The second annual YouTube Music Awards are today, but this year’s show is a major departure from last year’s presentation. For their first time at the award show rodeo, YouTube went the traditional route. The show was broadcast live from Pier 36 in New York City. The whole event was produced by legendary music video and film director Spike Jonez and featured an array of awards presentations and performances by some of the year’s buzziest artists in a series of off-the-wall “live music videos” that would have put the Grammys to shame.
The feedback, however, was mixed. While many fans loved the massive show of star power, others felt that the show was a too heavy on mainstream stars and too light on members of YouTube’s vibrant music community.
This year, YouTube — a company that has never been shy about making radical changes — is mixing things up. Gone is the hip venue, the live broadcast, and even the acceptance speeches. In an appropriate twist, this year’s YTMAs will live mostly on online. In fact, the awards themselves have already been presented and the honors dispensed to a variety of artists who created some of the year’s biggest music videos. Instead of a traditional award, YouTube, along with award sponsor Kia, has tapped a ton of emerging artists with a strong YouTube presence to create original music videos in celebration of the platform and its impact on music culture.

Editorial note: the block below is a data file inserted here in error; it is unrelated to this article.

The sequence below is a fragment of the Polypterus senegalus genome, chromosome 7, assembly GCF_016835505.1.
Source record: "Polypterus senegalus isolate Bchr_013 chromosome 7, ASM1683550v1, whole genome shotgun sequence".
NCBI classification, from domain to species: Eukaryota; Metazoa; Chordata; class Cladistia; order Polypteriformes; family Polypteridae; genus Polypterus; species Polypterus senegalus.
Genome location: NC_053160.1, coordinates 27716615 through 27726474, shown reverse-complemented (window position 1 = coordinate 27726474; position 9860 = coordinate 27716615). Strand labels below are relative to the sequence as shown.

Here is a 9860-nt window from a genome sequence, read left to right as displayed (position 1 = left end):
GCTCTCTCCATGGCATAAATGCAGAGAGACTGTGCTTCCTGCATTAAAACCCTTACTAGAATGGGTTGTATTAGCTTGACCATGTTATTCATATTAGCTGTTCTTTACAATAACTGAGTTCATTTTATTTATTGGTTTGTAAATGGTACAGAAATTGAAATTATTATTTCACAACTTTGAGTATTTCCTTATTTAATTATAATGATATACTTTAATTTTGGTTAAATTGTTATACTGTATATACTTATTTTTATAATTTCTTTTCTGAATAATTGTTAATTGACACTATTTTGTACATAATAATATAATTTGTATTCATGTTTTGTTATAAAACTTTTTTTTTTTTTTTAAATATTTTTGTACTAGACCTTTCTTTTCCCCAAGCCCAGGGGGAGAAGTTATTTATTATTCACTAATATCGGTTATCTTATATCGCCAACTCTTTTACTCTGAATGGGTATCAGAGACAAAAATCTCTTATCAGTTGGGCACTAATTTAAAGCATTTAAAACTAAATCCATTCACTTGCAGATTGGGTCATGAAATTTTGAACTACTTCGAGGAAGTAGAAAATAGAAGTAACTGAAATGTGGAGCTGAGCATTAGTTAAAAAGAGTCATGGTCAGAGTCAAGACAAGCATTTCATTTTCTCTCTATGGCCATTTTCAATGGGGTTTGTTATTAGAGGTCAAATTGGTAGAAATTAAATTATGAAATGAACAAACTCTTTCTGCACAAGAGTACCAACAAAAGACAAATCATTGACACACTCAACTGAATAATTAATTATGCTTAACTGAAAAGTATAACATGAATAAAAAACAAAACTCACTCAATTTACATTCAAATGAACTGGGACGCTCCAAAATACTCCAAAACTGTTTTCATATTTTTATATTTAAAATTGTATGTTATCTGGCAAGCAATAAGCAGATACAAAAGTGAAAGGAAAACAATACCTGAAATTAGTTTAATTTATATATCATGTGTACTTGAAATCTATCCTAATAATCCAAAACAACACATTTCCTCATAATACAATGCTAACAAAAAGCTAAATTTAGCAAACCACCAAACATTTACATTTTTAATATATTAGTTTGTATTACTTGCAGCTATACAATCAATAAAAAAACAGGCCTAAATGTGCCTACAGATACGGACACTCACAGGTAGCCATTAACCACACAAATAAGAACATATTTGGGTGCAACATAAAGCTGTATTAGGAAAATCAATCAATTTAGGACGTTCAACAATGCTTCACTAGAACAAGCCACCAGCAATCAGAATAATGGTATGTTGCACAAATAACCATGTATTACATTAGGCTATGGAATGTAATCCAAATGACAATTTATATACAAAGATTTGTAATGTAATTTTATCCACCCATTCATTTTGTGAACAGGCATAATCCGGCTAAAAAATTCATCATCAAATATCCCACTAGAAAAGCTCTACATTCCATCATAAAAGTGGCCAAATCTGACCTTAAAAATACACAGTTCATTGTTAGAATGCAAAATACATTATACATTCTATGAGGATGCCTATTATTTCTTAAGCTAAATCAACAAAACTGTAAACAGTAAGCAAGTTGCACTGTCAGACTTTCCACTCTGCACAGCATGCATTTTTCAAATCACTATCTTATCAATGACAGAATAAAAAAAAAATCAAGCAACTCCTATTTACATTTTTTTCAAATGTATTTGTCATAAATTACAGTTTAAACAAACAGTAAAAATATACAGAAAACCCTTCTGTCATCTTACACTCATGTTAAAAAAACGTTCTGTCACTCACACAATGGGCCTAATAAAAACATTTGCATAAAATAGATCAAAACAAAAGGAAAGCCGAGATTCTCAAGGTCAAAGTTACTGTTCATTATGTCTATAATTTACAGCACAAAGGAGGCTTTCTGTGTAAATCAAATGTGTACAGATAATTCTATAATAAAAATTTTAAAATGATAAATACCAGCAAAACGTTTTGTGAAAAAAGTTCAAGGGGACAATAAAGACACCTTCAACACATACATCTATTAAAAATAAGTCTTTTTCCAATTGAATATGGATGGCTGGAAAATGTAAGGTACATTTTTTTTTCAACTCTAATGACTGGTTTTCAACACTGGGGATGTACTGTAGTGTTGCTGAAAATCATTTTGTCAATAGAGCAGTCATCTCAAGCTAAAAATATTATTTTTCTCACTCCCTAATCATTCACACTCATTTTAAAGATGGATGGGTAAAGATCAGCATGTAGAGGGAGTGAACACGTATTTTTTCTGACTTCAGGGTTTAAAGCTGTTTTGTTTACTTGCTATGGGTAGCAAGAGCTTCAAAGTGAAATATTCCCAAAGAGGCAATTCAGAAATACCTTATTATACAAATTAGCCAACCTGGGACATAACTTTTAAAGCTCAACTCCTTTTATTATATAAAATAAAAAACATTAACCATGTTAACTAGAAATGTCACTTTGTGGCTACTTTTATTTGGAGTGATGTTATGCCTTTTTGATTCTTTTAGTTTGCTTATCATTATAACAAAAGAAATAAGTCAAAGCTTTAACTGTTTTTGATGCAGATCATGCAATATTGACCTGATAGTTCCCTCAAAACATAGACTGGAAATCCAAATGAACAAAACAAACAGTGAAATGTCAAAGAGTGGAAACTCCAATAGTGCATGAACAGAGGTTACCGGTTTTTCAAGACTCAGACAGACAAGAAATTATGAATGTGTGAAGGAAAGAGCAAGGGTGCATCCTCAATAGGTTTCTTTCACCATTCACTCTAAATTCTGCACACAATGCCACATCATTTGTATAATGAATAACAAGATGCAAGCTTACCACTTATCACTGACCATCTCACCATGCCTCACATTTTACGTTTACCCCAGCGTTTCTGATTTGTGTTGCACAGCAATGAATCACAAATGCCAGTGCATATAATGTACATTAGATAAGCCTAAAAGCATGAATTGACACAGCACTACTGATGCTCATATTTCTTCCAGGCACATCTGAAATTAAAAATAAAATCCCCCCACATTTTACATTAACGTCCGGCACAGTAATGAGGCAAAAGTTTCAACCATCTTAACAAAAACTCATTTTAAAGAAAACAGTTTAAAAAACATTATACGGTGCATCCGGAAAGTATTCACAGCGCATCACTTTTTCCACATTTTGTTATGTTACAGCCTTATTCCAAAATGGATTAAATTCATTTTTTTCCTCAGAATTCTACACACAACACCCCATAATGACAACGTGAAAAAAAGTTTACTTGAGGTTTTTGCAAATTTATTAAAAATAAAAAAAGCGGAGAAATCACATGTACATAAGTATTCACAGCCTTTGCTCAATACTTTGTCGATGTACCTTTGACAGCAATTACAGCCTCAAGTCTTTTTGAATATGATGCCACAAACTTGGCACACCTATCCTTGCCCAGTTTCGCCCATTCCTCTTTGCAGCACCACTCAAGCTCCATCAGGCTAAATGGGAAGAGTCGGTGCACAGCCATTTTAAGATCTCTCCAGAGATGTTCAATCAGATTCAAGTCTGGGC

It’s a canny move for YouTube, which is aiming to become a major power in the world of streaming music with the arrival of YouTube Music Key. The videos, 13 in all, will be presented in a digital broadcast by YouTube star Tyler Oakley. Oakley will provide a bit of context and color commentary, but the focus is really on the music and on the art of video making. Many music fans hold the internet and YouTube accountable for both the near death of music videos, in the post MTV era, and for the revival of the art form. The inclusion of YouTube views in the Billboard charts have given artists renewed reason to create outstanding videos ushering in a new golden age of essential viewing.
Despite a win for vlogger-turned-synthpop-prince Troye Sivan, this year’s YTMA winners were overwhelmingly mainstream artists. However, the musicians invited to participate in the YTMA’s presentation are a far more YouTube friendly crowd. Many of those participating either built their career on YouTube, like Megan Nicole and Lindsey Stirling, or owe their mainstream success to a YouTube boost like FKA Twigs and Charli XCX.
The full roster includes Action Bronson ft. Chance the Rapper, Cahoots, Charli XCX, Ed Sheeran & Rudimental, FKA twigs, Kygo ft. Parson James, Lindsey Stirling, Martin Garrix ft. Usher, MAX ft. Hoodie Allen, Migos, Megan Nicole, Nicky Jam & Enrique Iglesias and Shamir. The full presentation is embedded above, as is a playlist containing videos from all of this year’s winners.
This version of the YTMA’s may be a little less glamorous, but it feels a lot more true to YouTube’s #TeamInternet spirit.
Share this article and let us know what you think of this year’s YTMAs in the comments below.